Sub-$6 milk solids price a looming possibility

The possibility of a sub-$6 a kg milk solids price for the 2014-15 season is rising as dairy prices remain under pressure.

An 8.9% drop in this week's GlobalDairyTrade auction resulted in whole milk powder prices falling 10.9%, anhydrous milk fat down 10% and skim milk powder down 7.1%.

It was on the back of a 4.9% fall in the previous fortnightly auction and prices were now down by about a third on the same time a year ago, ASB rural economist Nathan Penny said.

ASB has cut its forecast to $6.20 a kg/ms on the assumption that prices first stabilised and then recovered over the remainder of the year.

''This is the view we have maintained over much of the year, but that view is clearly now under threat,'' Mr Penny said.

He expected Fonterra would revise its current $7 forecast ''before too long''.

Price pressure firstly came from a stellar New Zealand production season, while production had also risen strongly in Europe and, to a lesser extent, the United States and China.

There had been lower demand and Chinese buyers, in particular, appeared to have stockpiled dairy products. The Chinese economy had also slowed over the year.

''Extrapolating these trends would take dairy prices down further. And, in such a scenario, a sub-$6 milk price is a possibility.

''However, we expect a rebound in dairy prices as some of these factors are one-offs.''

Westpac senior economist Anne Boniface said the bank did not think the slowdown in China would be permanent. However, the outlook for the Chinese consumer remained ''wobbly'' in the near term.

That could mean dairy prices softened a little further over the next few auctions, she said.

She expected the auction results would be ''one of the key pieces of news'' digested by the Reserve Bank ahead of next week's official cash rate review.

The fact the currency markets had largely ignored the substantial fall in dairy prices since February would be compounding the impact on the bank's inflation forecasts, potentially leaving it pondering whether it needed to be in such a hurry to raise the OCR again next month, she said.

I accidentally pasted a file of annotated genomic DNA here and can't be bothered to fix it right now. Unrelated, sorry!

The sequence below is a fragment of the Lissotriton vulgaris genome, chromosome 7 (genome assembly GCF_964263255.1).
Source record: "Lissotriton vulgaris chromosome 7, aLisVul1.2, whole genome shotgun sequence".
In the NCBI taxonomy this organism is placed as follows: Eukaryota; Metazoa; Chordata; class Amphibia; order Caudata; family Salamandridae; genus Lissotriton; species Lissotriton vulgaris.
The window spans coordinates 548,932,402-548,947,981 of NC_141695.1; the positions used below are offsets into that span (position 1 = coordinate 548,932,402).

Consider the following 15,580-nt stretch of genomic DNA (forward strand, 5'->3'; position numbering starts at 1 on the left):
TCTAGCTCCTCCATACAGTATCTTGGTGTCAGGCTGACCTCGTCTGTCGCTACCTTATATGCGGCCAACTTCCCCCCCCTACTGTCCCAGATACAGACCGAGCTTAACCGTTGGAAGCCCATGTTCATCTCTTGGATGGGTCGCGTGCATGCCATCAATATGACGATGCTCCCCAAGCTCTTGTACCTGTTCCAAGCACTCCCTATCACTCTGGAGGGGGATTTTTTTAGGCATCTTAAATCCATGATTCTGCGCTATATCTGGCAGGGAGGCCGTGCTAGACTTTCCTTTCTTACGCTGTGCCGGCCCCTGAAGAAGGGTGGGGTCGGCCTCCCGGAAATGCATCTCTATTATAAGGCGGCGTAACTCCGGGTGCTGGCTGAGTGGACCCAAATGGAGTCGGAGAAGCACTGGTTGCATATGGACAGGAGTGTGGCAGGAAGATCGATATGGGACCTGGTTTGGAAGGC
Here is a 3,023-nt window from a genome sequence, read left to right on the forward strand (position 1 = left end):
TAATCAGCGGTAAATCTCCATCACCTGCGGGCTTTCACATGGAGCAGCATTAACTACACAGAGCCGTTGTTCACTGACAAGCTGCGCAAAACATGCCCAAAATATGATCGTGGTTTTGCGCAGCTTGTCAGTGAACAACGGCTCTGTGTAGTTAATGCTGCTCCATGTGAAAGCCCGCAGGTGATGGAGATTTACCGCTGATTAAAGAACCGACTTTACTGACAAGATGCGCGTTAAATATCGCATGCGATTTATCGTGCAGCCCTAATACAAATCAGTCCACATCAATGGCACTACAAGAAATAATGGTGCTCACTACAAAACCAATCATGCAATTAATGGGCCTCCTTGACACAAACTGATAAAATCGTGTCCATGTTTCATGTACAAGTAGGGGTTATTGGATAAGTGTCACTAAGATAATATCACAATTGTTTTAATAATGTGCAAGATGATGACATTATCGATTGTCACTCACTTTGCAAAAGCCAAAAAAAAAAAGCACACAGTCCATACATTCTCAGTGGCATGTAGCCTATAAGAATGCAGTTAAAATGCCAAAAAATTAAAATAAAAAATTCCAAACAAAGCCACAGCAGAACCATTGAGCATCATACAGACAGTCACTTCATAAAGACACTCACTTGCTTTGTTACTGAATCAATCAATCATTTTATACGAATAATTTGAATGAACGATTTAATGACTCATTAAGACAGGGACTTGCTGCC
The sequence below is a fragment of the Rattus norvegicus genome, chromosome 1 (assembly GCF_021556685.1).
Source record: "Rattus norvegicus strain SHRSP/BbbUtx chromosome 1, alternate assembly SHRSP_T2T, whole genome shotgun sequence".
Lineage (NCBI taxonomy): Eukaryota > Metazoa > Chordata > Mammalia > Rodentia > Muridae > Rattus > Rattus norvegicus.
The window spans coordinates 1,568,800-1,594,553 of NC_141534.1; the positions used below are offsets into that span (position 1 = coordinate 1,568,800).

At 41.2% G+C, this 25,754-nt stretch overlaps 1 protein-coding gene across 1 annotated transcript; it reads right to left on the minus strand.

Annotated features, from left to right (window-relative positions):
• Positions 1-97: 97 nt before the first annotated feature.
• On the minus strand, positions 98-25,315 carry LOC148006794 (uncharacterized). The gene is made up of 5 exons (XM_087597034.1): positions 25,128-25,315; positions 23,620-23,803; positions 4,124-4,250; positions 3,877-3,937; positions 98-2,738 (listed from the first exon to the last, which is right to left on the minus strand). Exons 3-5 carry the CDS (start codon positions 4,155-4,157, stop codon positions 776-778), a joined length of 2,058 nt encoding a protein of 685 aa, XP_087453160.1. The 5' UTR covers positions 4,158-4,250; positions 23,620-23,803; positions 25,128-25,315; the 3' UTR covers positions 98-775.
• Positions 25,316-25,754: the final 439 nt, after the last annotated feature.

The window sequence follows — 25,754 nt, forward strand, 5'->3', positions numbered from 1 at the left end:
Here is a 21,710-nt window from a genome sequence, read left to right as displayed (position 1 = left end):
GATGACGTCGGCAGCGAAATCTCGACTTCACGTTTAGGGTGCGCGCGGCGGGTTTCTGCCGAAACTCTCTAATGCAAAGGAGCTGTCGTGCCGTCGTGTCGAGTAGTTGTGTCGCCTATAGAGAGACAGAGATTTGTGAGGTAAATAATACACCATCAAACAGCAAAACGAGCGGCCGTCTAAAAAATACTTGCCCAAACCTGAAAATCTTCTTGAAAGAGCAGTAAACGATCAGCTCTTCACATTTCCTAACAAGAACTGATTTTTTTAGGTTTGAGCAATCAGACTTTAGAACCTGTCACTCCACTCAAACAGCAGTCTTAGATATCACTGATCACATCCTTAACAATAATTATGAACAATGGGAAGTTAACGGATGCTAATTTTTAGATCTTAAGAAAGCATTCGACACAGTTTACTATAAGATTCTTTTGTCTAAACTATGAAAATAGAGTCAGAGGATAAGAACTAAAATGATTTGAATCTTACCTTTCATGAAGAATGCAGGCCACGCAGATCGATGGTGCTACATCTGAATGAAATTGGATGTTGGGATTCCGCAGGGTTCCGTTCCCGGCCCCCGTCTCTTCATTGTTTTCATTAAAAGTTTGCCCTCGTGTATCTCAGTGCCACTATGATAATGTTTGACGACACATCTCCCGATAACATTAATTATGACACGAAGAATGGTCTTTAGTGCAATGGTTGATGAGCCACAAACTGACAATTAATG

ANZ economists said the recent dairy price action was a clear reminder the historical experience with commodity price cycles was that booms tended to be ''short and sharp''.

It was also a reminder that swings in the Chinese economy and the wider supply side dynamics across the dairy sector should never be underestimated.

Price falls of that magnitude and a stubbornly high New Zealand dollar represented a material change to the risk profile for the economy, and the interest rate and exchange rate outlook.

Federated Farmers dairy chairman Andrew Hoggard said there would be ''belt-tightening'' among farmers.

He was also predicting a big fall in dairy farmer morale when Federated Farmers' new-season farm confidence survey was released on Sunday.

He recommended farmers that start planning for payout forecasts being predicted by the banks of between $6 and $6.25 a kg/ms.

A $6 payout was the practical break-even for about 20% of the industry with high production costs, he said.

They should be conservative by focusing on debt and prioritising productive investment.

Federated Farmers hoped the Reserve Bank was ''taking note'', with interest rates ''seemingly decided by Auckland's house market and the Christchurch rebuild''.

''It makes for a triple whammy if the forecast payout heads downhill, a high dollar and the risk of an official cash rate hike,'' Mr Hoggard said.

Labour's finance spokesman David Parker said the fall in milk prices showed New Zealand needed an economic upgrade to limit its over-reliance on the dairy industry, with dynamic industries such as ICT, wood processing and manufacturing also contributing to growth.


At a glance
 •A sub-$6 a kg milk solids price possible for current season.

 •Auction prices down a third on this time last year.

 •Chinese demand has slowed.

 •Fall in dairy farmer morale expected.

 •However, we expect a rebound in dairy prices as some of these factors are one-offs


 

 

Debt

Expect NZ prices to stay high to partially offset the losses caused by the drop to prices that only a couple years ago were hailed as awesome but are now "bad". This is the true indication of how much debt servicing is involved and how much the country rely's on the debt fuelled industry.

We need more bows to our string.

ODT/directory - Local Businesses

CompanyLocationBusiness Type
Central Otago Truck SalesAlexandraCar Sales
Integrated Digital SolutionsDunedinComputer Services
Dunedin GlassDunedinGlass Merchants & Glaziers
Up HairDunedinHairdressers